It had been ninety years since they had disappeared.
Ninety years of theories, of conjectures, of those who said that maybe they had, and those who said that maybe they hadn’t.
To commemorate their climb and to search for the final body, Jack was going to lead an expedition which would reach the top of Everest on June 8th. Perhaps this would be the final proof to show that the men had indeed been the first on the summit of the highest mountain in the world.
What happened on that June day in 1924? Had George Leigh-Mallory and Andrew Irvine died on the way up or had they perished on the way down from the summit?
When the news came in that they’d found Mallory’s body, a couple of thousand feet below the summit, Jack had been excited and disappointed at the same time. It had always been his dream, ever since he was a kid, to bring home the bodies of Mallory and Irvine and to prove once and for all that they had indeed been the first. He was excited that the truth would soon be known but disappointed it hadn’t been him.
“It wasn’t on him?” said Jack, who had to put a finger in one ear to try and hear the climber on the other end of the phone line.
“No sir. There was no camera on the body of Mallory.”
It was known that Mallory and Irvine had taken a Vestpock Kodak with them and if they had made it to the top then there would be photographs (assuming the film was still able to be developed) to show this fact.
The only other option was that Irvine, when they found the body would have the camera with him. There were a lot of bodies out there lost on Everest, at least 120 – a needle in a haystack came to Jack’s mind.
Jack’s expedition was got underway in May that year. It was on June 7th that Jack directed the expedition to another area near the summit, one – and this is the weird bit – that was given to him by a crazy woman. She was a friend of the family and some of the things she’d said had rung true with Jack. Not that he would have told anyone that.
One night not long after his mother had died, Jack had been given a message by the strange woman. “Your mother says ‘Tickety Boo’,” she told him. Right there and then Jack felt as if he had been hit by an ice cold bolt; one that ran from the top of his head to the extremities of his toes. ’Tickety Boo’ had been the saying that only him and his mother had said to each other, no one else knew.
The woman even told him what results he was going to get in his university exams. He’d worked as hard as he could to disprove her prediction. But in the end she had been spot on.
So when she told him it was important to search on the north east quadrant of the mountain, he felt he should listen to her. Jack could see the doubt in the eyes of his team – why there, they were screaming but he insisted on it and they followed.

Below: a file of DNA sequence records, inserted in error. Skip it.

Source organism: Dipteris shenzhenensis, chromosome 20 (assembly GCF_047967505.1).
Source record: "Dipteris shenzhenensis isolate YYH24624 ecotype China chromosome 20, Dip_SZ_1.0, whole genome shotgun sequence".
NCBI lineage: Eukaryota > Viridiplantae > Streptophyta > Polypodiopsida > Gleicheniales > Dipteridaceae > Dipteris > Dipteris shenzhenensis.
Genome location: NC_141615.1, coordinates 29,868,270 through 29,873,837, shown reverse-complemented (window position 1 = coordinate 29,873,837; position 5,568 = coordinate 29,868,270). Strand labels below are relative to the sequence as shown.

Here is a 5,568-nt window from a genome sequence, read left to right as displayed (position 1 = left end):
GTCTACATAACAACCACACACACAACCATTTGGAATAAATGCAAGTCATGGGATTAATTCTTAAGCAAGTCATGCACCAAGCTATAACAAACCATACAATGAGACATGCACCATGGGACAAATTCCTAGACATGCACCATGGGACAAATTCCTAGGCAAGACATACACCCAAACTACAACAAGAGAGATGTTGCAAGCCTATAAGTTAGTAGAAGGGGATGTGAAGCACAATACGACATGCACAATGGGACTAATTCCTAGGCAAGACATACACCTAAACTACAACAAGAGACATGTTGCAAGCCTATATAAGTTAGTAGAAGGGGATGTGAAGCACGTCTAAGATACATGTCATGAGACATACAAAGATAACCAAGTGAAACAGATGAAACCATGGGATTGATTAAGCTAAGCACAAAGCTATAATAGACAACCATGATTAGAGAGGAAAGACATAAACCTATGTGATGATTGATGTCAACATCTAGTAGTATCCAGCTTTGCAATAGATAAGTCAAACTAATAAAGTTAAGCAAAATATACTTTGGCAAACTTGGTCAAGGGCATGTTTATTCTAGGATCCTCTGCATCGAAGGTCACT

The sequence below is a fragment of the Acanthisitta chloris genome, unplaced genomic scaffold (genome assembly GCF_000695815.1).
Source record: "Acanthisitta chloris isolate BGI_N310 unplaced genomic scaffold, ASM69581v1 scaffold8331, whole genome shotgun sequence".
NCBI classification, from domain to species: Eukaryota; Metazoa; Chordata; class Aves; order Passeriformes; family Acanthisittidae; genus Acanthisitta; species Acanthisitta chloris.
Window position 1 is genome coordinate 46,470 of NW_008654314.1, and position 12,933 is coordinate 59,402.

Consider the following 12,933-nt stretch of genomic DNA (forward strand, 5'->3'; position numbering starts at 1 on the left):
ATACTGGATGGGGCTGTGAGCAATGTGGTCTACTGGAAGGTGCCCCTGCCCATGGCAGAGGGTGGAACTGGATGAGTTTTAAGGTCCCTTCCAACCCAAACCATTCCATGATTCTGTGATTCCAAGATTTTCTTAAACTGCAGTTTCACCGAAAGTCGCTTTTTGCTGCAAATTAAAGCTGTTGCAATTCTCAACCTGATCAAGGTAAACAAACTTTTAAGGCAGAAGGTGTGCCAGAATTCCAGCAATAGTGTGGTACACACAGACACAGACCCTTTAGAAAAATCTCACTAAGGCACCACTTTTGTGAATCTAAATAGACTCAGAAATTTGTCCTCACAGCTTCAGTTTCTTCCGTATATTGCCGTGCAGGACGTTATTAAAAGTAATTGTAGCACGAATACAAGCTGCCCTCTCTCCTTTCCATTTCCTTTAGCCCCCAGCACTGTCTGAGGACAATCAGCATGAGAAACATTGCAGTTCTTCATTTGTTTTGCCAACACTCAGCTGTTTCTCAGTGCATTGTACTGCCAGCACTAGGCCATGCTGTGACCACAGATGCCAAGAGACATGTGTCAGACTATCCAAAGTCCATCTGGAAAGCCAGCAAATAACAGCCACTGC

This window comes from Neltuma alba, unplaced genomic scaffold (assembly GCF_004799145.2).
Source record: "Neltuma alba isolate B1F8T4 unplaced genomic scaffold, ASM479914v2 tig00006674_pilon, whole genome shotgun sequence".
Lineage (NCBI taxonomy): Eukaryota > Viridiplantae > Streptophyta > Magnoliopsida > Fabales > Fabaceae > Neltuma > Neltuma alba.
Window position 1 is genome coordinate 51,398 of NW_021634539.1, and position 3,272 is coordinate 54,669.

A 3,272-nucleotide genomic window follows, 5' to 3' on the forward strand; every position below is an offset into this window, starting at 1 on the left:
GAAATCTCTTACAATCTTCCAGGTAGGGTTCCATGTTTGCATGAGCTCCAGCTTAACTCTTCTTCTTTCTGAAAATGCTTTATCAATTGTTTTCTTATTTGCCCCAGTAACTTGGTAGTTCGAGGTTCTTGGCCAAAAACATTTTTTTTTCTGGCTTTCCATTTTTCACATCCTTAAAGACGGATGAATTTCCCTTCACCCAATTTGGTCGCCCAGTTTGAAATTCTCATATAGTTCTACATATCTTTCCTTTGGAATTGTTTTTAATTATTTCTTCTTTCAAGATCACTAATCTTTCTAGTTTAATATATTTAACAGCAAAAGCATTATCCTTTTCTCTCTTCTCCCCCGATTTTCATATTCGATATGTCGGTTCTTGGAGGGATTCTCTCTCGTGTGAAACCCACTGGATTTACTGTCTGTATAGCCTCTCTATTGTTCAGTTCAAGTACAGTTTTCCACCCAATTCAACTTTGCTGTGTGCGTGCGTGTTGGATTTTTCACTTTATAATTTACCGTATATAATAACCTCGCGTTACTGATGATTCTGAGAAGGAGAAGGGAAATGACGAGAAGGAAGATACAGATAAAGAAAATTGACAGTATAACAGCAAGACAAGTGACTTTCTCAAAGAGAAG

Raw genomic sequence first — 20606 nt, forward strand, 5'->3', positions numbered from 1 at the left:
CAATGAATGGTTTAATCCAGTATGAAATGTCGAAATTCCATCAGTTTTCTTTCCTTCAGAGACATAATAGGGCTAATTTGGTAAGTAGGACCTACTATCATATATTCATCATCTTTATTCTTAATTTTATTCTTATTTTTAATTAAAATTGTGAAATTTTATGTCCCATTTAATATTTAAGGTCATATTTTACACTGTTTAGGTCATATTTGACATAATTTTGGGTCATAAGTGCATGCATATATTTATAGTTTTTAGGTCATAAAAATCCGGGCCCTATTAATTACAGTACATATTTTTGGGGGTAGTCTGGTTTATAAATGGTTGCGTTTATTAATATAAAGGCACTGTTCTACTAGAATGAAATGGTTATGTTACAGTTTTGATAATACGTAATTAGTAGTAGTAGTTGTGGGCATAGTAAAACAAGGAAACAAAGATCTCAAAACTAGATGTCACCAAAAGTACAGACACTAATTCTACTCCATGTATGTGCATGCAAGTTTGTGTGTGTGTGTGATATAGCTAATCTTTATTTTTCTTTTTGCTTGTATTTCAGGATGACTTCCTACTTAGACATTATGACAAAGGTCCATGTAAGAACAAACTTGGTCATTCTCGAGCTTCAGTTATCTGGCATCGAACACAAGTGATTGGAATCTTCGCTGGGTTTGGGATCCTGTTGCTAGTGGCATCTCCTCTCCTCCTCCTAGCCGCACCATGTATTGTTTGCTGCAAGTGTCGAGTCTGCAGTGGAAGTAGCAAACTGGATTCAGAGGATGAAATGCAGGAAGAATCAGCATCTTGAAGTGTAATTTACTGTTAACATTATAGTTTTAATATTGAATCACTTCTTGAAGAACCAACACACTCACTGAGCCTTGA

On June 8th, the body of Andrew Irvine was found and yes, the camera was with him. Jack thanked whatever god had led him to that location. He was happy that he had accomplished what he’d dreamed of when he was only 10 years of age. He had brought the last body home.
A few weeks later when he was back in New York, he got a call from the company that was developing the photos.
“It was like we feared, Jack some of the photos have been exposed by the cosmic rays. Some have decayed but we still managed to save three photos. I think you should get over here, as soon as you can.”
Jack didn’t need to be asked twice and within the hour he was driving north to Poughkeepsie to the film company.
Dr Carter shook Jack’s hand and led him into the boardroom.
“Can I get you some coffee?” asked Dr Carter. Jack said he was impatient to get on.
Carter made sure the door was closed and then displayed the photo on a big screen.
The first one was taken at the previous camp by one of the base team. The second photo was one of a smiling Mallory and the third, well the third was Mallory and Irvine standing smiling at the camera on the summit of Everest.
“They had made it. They had made it.” Jack started whooping and dancing around the room. “Wait until the world sees this.”
Then Jack looked at Dr Carter and wondered why he wasn’t as excited as him.
“You knew this and yet you don’t seem that moved about it all,” said Jack.
“Oh, I’m excited all right but not for the reason you think. Have you looked at the photo, I mean really looked at the photo?”
“I just see what you see,” said Jack “Mallory and Irvine smiling at the camera after they’ve made it to the top of Everest, and more importantly, thirty years before Hillary and Tenzing.”
“And what else do you see?”
“What else is there to see?” asked Jack.
“Who is taking the photo?”
“Perhaps they placed the camera on something, a piece of ice? or a small tripod?” said Jack.
“Look at the shadow at the bottom of the photo.”
Jack went up to the screen and looked closer. His blood ran cold. He saw what
Dr Carter was getting at, but he let himself take a few seconds before he reacted.
“It looks like there is someone else there. The shadow looks like someone else is taking the photo other than Mallory and Irvine.”
“Now you see my concern,” said Dr Carter.
“Perhaps it is one of the team who went up with them,” said Jack grasping at straws.
“That was my first thought but all the rest of the team were accounted for,” said Carter. “There is something else, something in the second photo that I think you should see.”
Jack couldn’t see what he was supposed to.
“Look at the reflection in Mallory’s glasses.”
Dr Carter magnified the image and it was then Jack saw it. The person who took the photograph of Mallory standing on his own wasn’t Irvine.
“Who is it?” asked Jack.
“What is it, is probably more accurate,” said Carter.
“It’s a man...I think...and it looks like he’s got........but that’s impossible," said Jack.
Dr Carter stood up, “It looks like he has a pair of wings.... like an angel...is that what you were going to say?”
bobby stevenson 2012 - photo of Mallory and Irvine